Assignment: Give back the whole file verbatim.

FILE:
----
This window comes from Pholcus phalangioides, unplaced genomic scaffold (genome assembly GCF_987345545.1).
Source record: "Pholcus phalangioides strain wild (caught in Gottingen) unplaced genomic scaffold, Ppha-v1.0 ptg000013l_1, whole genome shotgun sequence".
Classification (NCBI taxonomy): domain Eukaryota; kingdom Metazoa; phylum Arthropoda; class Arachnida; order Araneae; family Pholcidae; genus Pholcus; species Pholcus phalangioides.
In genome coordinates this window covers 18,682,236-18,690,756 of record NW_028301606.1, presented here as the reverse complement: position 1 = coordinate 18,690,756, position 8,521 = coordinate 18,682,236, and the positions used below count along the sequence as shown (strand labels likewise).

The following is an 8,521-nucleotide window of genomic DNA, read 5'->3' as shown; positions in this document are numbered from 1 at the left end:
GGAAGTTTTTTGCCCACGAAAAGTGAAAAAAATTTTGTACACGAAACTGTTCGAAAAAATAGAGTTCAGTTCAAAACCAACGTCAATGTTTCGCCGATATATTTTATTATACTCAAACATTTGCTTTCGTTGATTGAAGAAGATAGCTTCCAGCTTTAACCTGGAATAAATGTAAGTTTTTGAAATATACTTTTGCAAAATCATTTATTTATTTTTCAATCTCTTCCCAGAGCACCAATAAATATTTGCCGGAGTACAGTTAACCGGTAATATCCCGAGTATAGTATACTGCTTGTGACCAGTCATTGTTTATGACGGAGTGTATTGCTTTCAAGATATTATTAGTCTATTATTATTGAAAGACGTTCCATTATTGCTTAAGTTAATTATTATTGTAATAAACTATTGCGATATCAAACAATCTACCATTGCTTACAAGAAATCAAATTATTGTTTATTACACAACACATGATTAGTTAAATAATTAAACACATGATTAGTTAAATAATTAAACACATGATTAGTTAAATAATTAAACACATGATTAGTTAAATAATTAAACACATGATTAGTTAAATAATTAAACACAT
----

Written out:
This window comes from Pholcus phalangioides, unplaced genomic scaffold (genome assembly GCF_987345545.1).
Source record: "Pholcus phalangioides strain wild (caught in Gottingen) unplaced genomic scaffold, Ppha-v1.0 ptg000013l_1, whole genome shotgun sequence".
Classification (NCBI taxonomy): domain Eukaryota; kingdom Metazoa; phylum Arthropoda; class Arachnida; order Araneae; family Pholcidae; genus Pholcus; species Pholcus phalangioides.
In genome coordinates this window covers 18,682,236-18,690,756 of record NW_028301606.1, presented here as the reverse complement: position 1 = coordinate 18,690,756, position 8,521 = coordinate 18,682,236, and the positions used below count along the sequence as shown (strand labels likewise).

The following is an 8,521-nucleotide window of genomic DNA, read 5'->3' as shown; positions in this document are numbered from 1 at the left end:
GGAAGTTTTTTGCCCACGAAAAGTGAAAAAAATTTTGTACACGAAACTGTTCGAAAAAATAGAGTTCAGTTCAAAACCAACGTCAATGTTTCGCCGATATATTTTATTATACTCAAACATTTGCTTTCGTTGATTGAAGAAGATAGCTTCCAGCTTTAACCTGGAATAAATGTAAGTTTTTGAAATATACTTTTGCAAAATCATTTATTTATTTTTCAATCTCTTCCCAGAGCACCAATAAATATTTGCCGGAGTACAGTTAACCGGTAATATCCCGAGTATAGTATACTGCTTGTGACCAGTCATTGTTTATGACGGAGTGTATTGCTTTCAAGATATTATTAGTCTATTATTATTGAAAGACGTTCCATTATTGCTTAAGTTAATTATTATTGTAATAAACTATTGCGATATCAAACAATCTACCATTGCTTACAAGAAATCAAATTATTGTTTATTACACAACACATGATTAGTTAAATAATTAAACACATGATTAGTTAAATAATTAAACACATGATTAGTTAAATAATTAAACACATGATTAGTTAAATAATTAAACACATGATTAGTTAAATAATTAAACACAT